Peter’s main thrust here is to help us recognize that if it is God’s will it is indeed better to suffer for doing good than for doing evil. Peter offers two examples of those who suffered for doing good — Jesus and Noah — but who were likewise saved and glorified as we will be. Note, Peter doesn’t encourage us in the ways we would naturally expect to be helpful, and yet, the Spirit of God believes we need this, and so, it is an act of true humility to attempt to grasp Peter’s thrust here.


1. Christ’s Suffering and Glorification

The first example is Christ. He suffered as a sin sacrifice. He was righteous, but he suffered for the unrighteous. He gave himself over to the violent, slanderous, Satan-filled mob. But consider Peter’s point here that this was actually good and that the forces of evil did not win. (1) Through his suffering he brought us to God. (2) Though put to death in the flesh, he was made alive — resurrected — by the Holy Spirit. (3) Those evil spirits — the sons of God — who brought sexual deviancy, violent carnage, and idolatry upon the earth? After his resurrection, Jesus went and preached to them. Maybe he proclaimed, declared his victory over them.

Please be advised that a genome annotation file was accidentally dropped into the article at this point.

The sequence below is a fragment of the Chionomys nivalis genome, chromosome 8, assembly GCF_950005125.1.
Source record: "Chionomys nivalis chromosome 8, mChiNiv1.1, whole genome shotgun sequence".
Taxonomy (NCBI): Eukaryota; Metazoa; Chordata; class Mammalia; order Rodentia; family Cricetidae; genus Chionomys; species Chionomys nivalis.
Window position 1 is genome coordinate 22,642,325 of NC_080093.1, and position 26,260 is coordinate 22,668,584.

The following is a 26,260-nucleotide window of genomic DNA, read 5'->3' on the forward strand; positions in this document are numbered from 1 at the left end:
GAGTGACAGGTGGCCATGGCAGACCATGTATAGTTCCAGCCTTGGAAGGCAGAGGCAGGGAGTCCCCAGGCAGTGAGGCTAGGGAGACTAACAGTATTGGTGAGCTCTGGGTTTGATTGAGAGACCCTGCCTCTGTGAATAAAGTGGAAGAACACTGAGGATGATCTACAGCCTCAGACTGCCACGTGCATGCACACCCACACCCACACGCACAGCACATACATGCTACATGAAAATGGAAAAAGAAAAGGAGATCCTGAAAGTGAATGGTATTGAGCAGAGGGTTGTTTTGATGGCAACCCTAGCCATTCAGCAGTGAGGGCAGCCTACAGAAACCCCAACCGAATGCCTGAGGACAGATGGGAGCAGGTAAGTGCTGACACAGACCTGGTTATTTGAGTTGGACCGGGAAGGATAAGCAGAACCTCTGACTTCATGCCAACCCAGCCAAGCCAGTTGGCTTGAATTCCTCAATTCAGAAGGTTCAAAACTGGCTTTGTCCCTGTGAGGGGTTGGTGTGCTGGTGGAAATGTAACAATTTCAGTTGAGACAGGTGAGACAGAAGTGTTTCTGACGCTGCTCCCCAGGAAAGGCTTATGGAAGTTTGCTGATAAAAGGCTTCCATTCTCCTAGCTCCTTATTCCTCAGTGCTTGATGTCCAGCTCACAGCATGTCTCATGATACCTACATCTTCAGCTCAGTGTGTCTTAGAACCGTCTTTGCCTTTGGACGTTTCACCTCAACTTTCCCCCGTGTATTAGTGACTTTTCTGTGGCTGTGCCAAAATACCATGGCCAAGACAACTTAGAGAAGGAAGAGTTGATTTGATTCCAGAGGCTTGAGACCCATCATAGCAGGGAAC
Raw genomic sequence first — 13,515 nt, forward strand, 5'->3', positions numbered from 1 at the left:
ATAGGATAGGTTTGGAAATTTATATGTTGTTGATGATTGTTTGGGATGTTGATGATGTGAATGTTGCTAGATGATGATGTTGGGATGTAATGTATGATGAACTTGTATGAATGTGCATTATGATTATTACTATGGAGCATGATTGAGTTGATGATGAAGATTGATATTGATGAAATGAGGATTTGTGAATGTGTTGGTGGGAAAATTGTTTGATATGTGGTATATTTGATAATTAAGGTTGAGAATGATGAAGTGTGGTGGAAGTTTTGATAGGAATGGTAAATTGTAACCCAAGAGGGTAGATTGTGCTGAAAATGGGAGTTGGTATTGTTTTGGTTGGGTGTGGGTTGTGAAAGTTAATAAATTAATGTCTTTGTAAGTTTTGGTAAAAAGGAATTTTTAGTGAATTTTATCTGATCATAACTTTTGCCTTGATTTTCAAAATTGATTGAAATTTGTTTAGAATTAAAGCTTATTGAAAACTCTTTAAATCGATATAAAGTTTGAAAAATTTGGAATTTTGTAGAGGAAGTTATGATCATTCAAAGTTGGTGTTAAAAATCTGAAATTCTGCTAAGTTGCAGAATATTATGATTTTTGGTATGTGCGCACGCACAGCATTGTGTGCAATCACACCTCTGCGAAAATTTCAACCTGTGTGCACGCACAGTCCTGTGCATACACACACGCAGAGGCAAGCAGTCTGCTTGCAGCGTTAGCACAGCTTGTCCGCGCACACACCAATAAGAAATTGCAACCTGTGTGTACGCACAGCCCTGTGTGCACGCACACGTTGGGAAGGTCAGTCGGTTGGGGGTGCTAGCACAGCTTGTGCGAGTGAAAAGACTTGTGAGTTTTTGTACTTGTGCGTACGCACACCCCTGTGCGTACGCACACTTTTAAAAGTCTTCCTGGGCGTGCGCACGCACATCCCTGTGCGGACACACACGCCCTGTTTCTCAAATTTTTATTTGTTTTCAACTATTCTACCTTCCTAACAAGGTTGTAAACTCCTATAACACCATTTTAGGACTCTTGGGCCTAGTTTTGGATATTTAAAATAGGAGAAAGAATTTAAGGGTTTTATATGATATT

Jesus’ suffering and death was the means by which he brought us to God, experienced the Spirit’s resurrection, and had ancient cosmic powers subjected to him. When you see Jesus suffer all that evil and yet you see the good and the victory that resulted, we can say in the midst of fearful oppression and slander and loss, “You know what? Clearly I’m not on the wrong side here. When I suffer for good, I’m aligned with winners who conquer death and cosmic powers.” But that’s not all.